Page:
Mrs. Winnie sat lost in meditation. "I think business is dreadful," she said. "So much hard work and worry! Why can't men learn to get along without it?"
"There are bills that have to be paid," Montague replied.
"It's our dreadfully extravagant way of life," exclaimed the other. "Sometimes I wish I had never had any money in my life."
"You would soon tire of it," said he. "You would miss this house."
"I should not miss it a bit," said Mrs. Winnie, promptly. "That is really the truth—I don't care for this sort of thing at all. I'd like to live simply, and without so many cares and responsibilities. And some day I'm going to do it, too—I really am. I'm going to get myself a little farm, away off somewhere in the country. And I'm going there to live and raise chickens and vegetables, and have my own flower-gardens, that I can take care of myself. It will all be plain and simple—" and then Mrs. Winnie stopped short, exclaiming, "You are laughing at me!"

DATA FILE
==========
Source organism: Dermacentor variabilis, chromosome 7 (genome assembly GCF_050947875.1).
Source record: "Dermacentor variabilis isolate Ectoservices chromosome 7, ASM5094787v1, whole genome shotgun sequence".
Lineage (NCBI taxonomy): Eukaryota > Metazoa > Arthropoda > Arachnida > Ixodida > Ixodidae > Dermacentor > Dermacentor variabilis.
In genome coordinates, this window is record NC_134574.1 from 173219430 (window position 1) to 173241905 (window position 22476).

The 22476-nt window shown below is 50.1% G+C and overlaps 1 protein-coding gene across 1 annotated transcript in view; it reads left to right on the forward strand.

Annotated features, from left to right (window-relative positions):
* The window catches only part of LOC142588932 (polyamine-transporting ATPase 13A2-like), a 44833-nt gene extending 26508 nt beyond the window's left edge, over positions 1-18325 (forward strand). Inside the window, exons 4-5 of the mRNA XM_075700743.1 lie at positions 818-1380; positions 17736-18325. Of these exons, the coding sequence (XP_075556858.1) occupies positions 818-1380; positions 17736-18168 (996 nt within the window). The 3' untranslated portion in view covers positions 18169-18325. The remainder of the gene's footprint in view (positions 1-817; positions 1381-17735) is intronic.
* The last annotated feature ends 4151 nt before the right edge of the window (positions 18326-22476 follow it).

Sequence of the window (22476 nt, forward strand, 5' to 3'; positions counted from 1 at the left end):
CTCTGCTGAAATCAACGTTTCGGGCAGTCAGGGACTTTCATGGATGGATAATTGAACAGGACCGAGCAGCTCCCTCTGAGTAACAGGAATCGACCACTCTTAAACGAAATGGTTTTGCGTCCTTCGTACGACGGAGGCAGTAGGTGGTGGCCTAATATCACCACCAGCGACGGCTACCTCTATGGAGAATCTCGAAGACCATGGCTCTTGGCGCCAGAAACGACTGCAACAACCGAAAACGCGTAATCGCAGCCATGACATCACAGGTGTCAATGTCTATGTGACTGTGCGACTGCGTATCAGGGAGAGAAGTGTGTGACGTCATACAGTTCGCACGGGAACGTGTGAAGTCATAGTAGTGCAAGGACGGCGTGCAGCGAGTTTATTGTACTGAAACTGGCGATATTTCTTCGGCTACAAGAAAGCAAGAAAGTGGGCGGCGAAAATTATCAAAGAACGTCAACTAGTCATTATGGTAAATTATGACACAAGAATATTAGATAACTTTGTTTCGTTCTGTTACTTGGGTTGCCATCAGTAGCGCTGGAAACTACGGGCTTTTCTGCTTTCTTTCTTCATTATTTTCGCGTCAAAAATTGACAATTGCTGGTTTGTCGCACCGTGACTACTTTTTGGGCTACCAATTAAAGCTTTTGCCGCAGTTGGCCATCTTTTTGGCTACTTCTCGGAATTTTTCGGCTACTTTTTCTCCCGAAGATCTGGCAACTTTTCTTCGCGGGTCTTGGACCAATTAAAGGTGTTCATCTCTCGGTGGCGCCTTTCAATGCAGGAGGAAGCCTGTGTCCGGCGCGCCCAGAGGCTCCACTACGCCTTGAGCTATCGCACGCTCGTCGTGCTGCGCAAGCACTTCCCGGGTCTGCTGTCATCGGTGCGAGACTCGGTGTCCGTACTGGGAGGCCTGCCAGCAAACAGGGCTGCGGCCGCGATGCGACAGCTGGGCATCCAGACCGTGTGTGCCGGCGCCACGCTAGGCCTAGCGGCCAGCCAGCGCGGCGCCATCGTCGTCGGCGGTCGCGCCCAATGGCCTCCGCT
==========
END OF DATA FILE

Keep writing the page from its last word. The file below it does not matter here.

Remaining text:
"Not at all!" said Montague. "But I couldn't help thinking about the newspaper reporters—"
"There you are!" said she. "One can never have a beautiful dream, or try to do anything sensible—because of the newspaper reporters!"
If Montague had been meeting Mrs. Winnie Duval for the first time, he would have been impressed by her yearnings for the simple life; he would have thought it an important sign of the times. But alas, he knew by this time that his charming hostess had more flummery about her than anybody else he had encountered—and all of her own devising! Mrs. Winnie smoked her own private brand of cigarettes, and when she offered them to you, there were the arms of the old ducal house of Montmorenci on the wrappers! And when you got a letter from Mrs. Winnie, you observed a three-cent stamp upon the envelope—for lavender was her colour, and two-cent stamps were an atrocious red! So one might feel certain that it Mrs. Winnie ever went in for chicken-raising, the chickens would be especially imported from China or Patagonia, and the chicken-coops would be precise replicas of those in the old Chateau de Montmorenci which she had visited in her automobile.